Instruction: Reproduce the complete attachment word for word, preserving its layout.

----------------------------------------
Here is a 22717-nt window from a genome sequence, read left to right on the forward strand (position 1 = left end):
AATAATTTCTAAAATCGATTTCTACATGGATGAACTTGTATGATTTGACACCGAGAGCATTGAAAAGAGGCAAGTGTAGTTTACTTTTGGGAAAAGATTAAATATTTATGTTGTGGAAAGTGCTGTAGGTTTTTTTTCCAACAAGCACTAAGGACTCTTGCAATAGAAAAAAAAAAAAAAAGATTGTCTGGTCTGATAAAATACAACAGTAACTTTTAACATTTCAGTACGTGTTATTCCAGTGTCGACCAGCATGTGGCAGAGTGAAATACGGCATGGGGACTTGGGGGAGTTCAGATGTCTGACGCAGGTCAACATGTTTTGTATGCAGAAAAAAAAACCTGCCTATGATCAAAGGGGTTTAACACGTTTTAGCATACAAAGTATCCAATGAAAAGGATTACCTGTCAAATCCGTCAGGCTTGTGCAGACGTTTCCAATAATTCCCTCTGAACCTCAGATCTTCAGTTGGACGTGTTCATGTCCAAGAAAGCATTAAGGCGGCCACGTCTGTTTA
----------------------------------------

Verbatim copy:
Here is a 22717-nt window from a genome sequence, read left to right on the forward strand (position 1 = left end):
AATAATTTCTAAAATCGATTTCTACATGGATGAACTTGTATGATTTGACACCGAGAGCATTGAAAAGAGGCAAGTGTAGTTTACTTTTGGGAAAAGATTAAATATTTATGTTGTGGAAAGTGCTGTAGGTTTTTTTTCCAACAAGCACTAAGGACTCTTGCAATAGAAAAAAAAAAAAAAAGATTGTCTGGTCTGATAAAATACAACAGTAACTTTTAACATTTCAGTACGTGTTATTCCAGTGTCGACCAGCATGTGGCAGAGTGAAATACGGCATGGGGACTTGGGGGAGTTCAGATGTCTGACGCAGGTCAACATGTTTTGTATGCAGAAAAAAAAACCTGCCTATGATCAAAGGGGTTTAACACGTTTTAGCATACAAAGTATCCAATGAAAAGGATTACCTGTCAAATCCGTCAGGCTTGTGCAGACGTTTCCAATAATTCCCTCTGAACCTCAGATCTTCAGTTGGACGTGTTCATGTCCAAGAAAGCATTAAGGCGGCCACGTCTGTTTA